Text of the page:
In the case of the first manager, the Standard Deviation is 2. This tells us that each data point in the sample sits an average distance of 2 statistical data points from the Mean (Average). Is that good? Well, think of it this way – a Standard Deviation of 0 would say every data point is exactly equal to Mean of the sample (32.3 in this case). So a Standard Deviation of 2 is not far off from that, indicating that a majority of data points are positioned extremely close to the Mean. The closer the Standard Deviation is to 0, the more reliable the Mean is. More than that though, Standard Deviation close to 0 tells us that there is very little volatility in the sample. With a Stanadard Deviation of 2, the first manager’s weekly orders are remarkably consistent.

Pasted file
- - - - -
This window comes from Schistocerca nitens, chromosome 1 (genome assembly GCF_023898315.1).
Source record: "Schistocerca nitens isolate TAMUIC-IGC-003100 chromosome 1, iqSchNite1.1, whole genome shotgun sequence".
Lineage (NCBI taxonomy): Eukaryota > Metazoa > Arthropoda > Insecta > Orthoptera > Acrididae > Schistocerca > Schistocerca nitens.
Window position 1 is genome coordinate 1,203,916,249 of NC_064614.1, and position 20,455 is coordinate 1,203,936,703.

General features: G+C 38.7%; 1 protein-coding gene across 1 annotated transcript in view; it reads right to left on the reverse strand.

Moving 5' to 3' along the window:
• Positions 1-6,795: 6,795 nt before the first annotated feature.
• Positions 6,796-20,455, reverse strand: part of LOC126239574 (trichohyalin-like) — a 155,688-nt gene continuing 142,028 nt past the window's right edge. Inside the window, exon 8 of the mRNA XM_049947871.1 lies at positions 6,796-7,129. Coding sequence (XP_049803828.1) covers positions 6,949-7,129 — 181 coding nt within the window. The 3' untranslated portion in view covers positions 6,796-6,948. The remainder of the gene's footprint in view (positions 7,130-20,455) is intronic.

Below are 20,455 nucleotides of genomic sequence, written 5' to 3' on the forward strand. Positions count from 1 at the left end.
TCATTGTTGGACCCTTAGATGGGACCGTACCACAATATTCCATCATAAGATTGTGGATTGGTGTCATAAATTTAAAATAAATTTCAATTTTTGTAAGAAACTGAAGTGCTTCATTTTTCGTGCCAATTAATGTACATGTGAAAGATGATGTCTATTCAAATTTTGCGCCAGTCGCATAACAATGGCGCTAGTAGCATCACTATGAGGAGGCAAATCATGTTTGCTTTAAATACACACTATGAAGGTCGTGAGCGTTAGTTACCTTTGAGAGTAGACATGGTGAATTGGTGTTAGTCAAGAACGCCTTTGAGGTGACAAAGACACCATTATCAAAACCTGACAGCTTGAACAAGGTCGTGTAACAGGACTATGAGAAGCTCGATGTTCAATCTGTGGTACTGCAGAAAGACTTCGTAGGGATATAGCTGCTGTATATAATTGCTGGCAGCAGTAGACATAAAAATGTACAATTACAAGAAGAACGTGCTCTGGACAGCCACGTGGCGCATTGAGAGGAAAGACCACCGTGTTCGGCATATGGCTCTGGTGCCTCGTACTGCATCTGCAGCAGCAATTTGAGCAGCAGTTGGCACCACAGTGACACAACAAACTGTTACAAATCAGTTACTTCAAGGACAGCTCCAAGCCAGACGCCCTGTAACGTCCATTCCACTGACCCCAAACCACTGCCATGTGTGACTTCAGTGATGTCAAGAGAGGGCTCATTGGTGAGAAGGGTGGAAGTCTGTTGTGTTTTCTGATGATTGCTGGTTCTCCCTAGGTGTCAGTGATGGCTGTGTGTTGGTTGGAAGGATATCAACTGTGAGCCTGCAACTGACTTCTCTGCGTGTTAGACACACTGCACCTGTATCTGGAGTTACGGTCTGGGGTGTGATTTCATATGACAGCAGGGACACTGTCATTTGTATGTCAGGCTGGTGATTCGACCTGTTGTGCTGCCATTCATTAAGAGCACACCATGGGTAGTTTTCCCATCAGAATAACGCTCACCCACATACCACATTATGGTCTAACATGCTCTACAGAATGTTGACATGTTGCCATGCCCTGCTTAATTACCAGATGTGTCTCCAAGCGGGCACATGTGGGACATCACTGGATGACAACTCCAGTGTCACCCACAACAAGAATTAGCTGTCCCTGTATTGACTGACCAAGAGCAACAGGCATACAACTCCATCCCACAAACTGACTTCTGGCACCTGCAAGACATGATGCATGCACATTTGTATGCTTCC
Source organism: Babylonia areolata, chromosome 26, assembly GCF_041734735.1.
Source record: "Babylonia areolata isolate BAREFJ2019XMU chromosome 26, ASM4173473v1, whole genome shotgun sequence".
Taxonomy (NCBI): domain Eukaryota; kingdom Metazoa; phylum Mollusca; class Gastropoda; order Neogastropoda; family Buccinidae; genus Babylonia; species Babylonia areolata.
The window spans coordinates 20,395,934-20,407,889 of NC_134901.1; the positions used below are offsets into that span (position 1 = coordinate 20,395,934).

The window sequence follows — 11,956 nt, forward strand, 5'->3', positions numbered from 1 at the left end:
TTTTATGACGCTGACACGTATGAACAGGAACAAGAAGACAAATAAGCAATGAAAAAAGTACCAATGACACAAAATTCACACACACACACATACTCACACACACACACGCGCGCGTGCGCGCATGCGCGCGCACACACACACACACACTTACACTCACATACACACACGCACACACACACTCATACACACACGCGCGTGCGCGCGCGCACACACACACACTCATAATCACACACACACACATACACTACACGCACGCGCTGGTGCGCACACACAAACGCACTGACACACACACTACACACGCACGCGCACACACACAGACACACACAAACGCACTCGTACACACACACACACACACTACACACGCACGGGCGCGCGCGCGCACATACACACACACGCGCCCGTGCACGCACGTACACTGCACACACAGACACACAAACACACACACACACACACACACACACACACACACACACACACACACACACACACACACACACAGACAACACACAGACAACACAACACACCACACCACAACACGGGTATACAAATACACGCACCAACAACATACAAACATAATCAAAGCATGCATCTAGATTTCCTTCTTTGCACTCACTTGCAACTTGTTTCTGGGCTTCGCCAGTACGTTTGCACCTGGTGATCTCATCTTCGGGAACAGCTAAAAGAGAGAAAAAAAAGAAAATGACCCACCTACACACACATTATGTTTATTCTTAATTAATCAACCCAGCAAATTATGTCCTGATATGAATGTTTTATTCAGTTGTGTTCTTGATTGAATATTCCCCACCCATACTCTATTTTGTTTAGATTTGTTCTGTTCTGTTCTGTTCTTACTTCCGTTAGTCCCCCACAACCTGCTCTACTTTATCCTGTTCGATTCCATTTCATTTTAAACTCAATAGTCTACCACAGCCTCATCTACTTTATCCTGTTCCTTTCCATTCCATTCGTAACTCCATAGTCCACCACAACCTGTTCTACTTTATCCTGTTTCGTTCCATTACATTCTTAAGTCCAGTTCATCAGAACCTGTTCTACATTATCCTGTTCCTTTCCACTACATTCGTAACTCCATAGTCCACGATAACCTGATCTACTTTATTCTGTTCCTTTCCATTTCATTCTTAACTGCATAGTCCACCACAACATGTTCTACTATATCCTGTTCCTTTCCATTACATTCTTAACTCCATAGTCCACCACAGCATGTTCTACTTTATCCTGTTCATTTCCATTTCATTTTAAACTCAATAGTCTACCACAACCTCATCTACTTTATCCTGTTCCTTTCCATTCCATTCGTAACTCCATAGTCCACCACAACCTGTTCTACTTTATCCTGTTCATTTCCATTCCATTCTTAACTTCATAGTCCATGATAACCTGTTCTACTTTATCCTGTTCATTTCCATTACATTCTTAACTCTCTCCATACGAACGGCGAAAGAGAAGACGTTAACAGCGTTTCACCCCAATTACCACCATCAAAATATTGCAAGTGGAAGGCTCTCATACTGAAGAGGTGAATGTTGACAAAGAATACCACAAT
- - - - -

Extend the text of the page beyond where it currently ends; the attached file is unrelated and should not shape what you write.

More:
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In the case of the second manager, the Standard Deviation is 18.9. The average distance each data point is from the Mean is 18.9 statistical data points. That’s a huge spread! The further away a Standard Deviation is from 0, the less accurate the Mean for that sample. In this case, a Standard Deviation of 18.9 alerts us that the Average shown for this manager (32.8 boxes per week) is just not reliable. It also indicates that this manager’s weekly orders are extremely volatile. Of course, with only six data points, you can confirm the volatility with your eyeball.

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That is basic Standard Deviation in a nutshell. Although it doesn’t get the attention afforded to other statistical measures (Mean, Median, Mode, etc.), Standard Deviation is actually critical to many statistical calculations. An understanding of how Standard Deviation works will pave the way for you to do things like: determine the volatility of a stock, normalize comparisons between datasets, identify outliers, create standardized z-scores, and much more.